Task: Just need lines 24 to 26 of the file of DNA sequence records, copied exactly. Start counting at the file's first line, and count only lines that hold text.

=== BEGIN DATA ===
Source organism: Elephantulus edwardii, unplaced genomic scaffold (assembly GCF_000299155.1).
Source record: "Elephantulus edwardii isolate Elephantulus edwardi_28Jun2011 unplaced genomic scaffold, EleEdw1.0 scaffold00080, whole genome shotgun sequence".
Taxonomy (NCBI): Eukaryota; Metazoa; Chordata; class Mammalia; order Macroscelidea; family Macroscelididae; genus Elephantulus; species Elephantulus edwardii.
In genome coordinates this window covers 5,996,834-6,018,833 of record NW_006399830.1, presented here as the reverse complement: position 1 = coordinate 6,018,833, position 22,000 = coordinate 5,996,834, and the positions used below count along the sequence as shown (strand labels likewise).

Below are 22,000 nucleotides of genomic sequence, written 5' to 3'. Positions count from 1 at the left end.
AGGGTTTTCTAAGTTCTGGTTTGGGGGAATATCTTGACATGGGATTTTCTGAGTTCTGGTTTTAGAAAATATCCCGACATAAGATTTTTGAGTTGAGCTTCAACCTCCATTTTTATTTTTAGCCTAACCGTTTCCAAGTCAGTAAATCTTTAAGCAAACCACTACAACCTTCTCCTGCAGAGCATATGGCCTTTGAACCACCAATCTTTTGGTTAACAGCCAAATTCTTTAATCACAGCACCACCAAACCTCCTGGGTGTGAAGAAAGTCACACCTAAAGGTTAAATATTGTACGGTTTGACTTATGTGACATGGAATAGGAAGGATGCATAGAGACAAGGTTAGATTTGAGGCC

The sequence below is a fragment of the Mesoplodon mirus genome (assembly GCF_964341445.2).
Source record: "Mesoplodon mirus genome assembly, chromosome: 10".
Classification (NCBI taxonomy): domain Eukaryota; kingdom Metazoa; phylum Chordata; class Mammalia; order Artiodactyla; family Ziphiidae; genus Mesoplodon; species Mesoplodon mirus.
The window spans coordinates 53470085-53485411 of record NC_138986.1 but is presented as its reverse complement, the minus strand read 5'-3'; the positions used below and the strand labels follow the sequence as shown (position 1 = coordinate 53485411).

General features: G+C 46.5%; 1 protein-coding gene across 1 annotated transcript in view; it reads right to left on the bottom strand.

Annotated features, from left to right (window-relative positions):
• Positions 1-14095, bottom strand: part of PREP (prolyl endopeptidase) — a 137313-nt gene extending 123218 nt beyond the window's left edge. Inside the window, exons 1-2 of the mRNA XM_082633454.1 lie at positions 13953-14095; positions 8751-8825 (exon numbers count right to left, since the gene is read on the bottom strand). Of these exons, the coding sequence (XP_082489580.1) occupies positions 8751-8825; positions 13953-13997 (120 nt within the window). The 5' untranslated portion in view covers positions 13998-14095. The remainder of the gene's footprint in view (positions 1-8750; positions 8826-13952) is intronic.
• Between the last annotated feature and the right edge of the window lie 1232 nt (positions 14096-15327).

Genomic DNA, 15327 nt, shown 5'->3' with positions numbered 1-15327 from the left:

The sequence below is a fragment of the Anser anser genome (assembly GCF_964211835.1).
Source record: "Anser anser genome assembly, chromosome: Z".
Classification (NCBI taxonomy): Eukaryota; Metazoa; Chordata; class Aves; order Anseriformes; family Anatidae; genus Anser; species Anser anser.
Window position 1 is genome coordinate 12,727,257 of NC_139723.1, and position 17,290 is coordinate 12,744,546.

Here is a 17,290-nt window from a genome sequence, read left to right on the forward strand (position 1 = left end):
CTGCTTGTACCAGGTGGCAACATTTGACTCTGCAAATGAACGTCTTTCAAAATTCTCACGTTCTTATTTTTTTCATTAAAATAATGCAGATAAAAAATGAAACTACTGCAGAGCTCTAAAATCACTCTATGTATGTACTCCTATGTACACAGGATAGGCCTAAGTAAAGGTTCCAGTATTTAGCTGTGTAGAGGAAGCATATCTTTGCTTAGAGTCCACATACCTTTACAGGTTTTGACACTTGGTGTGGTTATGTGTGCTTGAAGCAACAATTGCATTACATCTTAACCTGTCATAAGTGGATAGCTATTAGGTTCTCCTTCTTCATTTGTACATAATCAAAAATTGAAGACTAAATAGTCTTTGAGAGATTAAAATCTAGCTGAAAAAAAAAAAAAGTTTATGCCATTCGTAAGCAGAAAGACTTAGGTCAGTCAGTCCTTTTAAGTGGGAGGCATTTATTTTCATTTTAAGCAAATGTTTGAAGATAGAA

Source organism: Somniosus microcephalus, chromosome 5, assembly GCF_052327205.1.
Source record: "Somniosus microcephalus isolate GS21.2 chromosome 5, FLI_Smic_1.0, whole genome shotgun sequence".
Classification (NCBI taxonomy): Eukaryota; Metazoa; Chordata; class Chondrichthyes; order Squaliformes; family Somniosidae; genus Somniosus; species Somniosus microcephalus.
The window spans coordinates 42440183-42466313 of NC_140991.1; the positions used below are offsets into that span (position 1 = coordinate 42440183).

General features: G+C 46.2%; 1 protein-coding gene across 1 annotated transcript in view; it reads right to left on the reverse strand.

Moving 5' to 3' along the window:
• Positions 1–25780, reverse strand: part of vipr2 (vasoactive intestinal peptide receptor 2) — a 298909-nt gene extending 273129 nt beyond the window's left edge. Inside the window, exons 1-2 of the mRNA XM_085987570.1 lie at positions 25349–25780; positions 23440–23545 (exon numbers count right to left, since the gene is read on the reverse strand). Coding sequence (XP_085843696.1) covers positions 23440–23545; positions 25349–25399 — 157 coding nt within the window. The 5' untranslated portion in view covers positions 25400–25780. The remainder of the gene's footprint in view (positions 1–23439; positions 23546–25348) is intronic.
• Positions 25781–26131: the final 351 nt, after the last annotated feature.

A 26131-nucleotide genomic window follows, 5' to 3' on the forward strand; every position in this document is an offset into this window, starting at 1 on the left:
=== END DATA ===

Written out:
Classification (NCBI taxonomy): Eukaryota; Metazoa; Chordata; class Chondrichthyes; order Squaliformes; family Somniosidae; genus Somniosus; species Somniosus microcephalus.
The window spans coordinates 42440183-42466313 of NC_140991.1; the positions used below are offsets into that span (position 1 = coordinate 42440183).

General features: G+C 46.2%; 1 protein-coding gene across 1 annotated transcript in view; it reads right to left on the reverse strand.